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North Bay congressman Mike Thompson (left) and Rohnert Park mayor Jackie Elward.
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With some states adding restrictions or prohibiting abortion, California is moving in a different direction. Nevertheless, local medical experts say they remain concerned about access, misconceptions and the future.
A statewide constitutional amendment guaranteeing a right to abortion and contraception is set to go before voters in November. But at a roundtable meeting convened by North Bay congressman Mike Thompson Friday, it was obvious concerns remain.
Cheryl Johnson, executive director of the Sonoma Valley Community Health Center, said patients seeking care are whipsawed by sudden shifts.
 "This toppling of Roe v. Wade is just a real cornerstone for other rights to be taken away.," Johnson said. "And, so what we are seeing right now is people who are coming in are anxious because of the fact that they don't know what is the next right that is going to be toppled."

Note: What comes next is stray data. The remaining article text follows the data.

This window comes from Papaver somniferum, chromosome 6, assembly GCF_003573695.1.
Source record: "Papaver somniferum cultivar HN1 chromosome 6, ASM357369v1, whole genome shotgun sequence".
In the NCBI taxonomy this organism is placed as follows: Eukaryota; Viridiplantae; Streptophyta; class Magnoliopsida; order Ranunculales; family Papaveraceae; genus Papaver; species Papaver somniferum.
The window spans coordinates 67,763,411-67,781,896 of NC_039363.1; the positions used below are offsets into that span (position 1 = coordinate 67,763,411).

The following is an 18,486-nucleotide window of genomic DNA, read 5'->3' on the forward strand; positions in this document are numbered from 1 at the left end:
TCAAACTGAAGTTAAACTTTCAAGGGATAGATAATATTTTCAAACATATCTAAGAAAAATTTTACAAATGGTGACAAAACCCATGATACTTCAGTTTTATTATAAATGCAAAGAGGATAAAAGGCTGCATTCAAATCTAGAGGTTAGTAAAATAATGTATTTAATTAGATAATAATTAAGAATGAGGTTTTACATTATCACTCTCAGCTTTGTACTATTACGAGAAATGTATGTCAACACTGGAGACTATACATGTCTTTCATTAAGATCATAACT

Johnson was joined by officials from clinics in Santa Rosa and Petaluma. They said prohibitions will mean fewer medical students being trained, causing a long term brain drain that will stymie access.
Johnson said a class divide is developing.
"People who have money, who have means they will find a way to get their contraception, their abortions, but people who do not have those opportunities will be the ones who have to take advantage of social programs, of other types of governmental support," Johnson said.
And such programs are seemingly on the perpetual chopping block. Others told Thompson the 'public charge rule' means many who qualify, avoid medical help, concerned that receiving taxpayer help will upset their immigration status.
Nevertheless, attendees, including Margaret Martinez Franks, feel there is strong support here.
"Thankfully, the governor has been incredible in allowing a huge amount of state funds to go toward abortion care and reproductive health care," Martinez Franks said. "That money is going to go a long way to assuring that not only Californians, but those coming in from out of state are able to get the health care that they need and that they deserve."
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